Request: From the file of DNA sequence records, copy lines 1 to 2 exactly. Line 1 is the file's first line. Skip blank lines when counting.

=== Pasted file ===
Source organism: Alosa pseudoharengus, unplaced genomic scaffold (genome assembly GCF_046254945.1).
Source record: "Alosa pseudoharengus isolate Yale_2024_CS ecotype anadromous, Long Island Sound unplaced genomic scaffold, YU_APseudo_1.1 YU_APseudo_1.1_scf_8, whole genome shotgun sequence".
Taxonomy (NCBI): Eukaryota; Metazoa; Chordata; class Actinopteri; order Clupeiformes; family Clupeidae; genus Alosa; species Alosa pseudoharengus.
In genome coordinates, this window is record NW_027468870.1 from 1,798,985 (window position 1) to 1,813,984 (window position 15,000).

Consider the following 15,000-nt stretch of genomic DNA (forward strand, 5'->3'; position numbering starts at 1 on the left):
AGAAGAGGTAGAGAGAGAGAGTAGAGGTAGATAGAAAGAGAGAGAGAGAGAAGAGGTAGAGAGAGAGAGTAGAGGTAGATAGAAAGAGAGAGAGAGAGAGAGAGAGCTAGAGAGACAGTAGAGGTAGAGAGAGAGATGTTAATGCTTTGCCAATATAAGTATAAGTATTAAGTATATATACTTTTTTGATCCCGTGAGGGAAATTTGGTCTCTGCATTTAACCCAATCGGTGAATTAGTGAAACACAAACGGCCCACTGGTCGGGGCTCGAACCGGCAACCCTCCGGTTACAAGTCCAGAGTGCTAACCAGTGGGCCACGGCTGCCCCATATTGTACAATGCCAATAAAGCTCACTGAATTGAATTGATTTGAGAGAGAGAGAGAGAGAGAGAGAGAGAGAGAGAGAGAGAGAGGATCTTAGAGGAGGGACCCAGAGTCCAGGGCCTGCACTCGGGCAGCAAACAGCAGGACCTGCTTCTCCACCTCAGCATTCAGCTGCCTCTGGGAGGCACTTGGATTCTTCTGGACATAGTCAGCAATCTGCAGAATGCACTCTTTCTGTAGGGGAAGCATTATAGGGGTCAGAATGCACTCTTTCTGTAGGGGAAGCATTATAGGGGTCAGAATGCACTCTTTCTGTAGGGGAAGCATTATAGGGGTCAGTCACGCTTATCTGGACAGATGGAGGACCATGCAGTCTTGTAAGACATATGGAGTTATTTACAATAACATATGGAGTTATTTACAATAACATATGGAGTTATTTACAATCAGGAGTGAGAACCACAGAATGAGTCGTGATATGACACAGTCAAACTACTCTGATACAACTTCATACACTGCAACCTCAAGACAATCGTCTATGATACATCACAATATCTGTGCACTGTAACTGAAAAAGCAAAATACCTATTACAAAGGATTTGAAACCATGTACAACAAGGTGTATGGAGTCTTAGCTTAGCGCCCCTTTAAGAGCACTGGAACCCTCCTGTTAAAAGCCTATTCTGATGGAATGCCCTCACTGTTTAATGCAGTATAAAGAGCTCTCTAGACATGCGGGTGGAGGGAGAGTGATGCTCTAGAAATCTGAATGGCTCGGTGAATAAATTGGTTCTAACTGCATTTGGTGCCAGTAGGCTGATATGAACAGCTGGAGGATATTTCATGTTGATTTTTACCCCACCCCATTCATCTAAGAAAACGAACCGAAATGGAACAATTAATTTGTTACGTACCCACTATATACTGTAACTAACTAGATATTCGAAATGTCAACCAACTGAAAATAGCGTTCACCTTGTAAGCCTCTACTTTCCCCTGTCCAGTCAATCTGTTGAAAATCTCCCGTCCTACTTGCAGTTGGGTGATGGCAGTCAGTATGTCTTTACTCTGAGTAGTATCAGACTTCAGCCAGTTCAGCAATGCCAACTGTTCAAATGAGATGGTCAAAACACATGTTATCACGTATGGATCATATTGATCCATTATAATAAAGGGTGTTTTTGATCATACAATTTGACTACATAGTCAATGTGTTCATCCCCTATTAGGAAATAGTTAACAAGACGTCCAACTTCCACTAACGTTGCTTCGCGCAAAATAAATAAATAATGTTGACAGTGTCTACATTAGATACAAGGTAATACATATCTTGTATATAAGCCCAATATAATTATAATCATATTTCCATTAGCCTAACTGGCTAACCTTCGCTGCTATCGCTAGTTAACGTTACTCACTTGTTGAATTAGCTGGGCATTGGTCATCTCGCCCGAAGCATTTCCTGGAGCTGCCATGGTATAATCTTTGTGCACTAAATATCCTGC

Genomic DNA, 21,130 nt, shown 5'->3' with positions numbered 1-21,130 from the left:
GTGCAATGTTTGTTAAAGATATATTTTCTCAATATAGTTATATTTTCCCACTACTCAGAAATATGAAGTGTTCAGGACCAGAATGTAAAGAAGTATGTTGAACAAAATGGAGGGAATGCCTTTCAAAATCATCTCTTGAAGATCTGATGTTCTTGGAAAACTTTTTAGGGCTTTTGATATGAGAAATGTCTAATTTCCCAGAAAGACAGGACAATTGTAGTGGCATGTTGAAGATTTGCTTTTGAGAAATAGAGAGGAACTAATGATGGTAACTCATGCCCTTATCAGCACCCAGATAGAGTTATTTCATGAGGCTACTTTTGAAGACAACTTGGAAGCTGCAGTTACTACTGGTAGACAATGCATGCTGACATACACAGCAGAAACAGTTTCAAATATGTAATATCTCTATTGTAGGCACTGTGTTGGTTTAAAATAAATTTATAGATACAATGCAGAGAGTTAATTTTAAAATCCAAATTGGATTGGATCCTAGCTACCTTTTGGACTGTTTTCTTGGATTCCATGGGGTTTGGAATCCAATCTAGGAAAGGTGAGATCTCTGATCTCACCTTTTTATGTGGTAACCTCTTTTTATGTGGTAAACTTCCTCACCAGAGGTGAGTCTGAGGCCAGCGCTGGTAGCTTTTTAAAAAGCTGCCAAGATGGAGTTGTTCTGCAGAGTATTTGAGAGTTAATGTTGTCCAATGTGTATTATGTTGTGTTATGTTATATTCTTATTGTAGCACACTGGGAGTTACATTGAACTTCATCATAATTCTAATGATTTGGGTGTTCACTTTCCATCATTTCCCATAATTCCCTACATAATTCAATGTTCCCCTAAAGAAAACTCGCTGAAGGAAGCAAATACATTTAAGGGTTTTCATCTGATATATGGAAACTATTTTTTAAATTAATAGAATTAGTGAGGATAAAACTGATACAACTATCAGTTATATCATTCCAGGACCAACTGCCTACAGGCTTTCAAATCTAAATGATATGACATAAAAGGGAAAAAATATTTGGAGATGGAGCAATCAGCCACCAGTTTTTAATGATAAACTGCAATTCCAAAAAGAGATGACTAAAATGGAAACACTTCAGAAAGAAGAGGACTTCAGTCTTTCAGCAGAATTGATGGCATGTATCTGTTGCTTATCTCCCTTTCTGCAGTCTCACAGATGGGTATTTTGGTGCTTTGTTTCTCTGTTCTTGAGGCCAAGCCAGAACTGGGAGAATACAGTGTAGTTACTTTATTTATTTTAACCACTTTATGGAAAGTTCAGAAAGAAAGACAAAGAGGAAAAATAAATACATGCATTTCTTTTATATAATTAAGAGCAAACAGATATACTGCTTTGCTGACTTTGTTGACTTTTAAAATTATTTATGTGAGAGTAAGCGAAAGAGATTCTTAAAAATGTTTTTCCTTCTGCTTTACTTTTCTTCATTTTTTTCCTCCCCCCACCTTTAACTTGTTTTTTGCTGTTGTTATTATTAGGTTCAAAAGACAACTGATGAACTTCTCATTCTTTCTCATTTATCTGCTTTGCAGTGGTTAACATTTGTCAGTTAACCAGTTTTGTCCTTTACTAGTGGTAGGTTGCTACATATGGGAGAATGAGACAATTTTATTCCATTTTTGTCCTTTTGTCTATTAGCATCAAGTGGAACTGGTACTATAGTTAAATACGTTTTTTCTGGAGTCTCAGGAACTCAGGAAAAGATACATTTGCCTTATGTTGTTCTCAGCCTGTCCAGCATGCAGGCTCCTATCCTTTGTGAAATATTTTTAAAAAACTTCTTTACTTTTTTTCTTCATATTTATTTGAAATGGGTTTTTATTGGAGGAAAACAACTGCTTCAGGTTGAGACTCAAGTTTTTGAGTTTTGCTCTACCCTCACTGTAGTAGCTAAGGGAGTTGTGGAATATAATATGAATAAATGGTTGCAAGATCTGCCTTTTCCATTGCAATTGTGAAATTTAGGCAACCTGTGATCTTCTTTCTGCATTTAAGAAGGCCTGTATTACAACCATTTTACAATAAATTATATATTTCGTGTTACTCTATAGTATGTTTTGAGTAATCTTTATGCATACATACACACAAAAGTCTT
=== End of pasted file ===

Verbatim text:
Source organism: Alosa pseudoharengus, unplaced genomic scaffold (genome assembly GCF_046254945.1).
Source record: "Alosa pseudoharengus isolate Yale_2024_CS ecotype anadromous, Long Island Sound unplaced genomic scaffold, YU_APseudo_1.1 YU_APseudo_1.1_scf_8, whole genome shotgun sequence".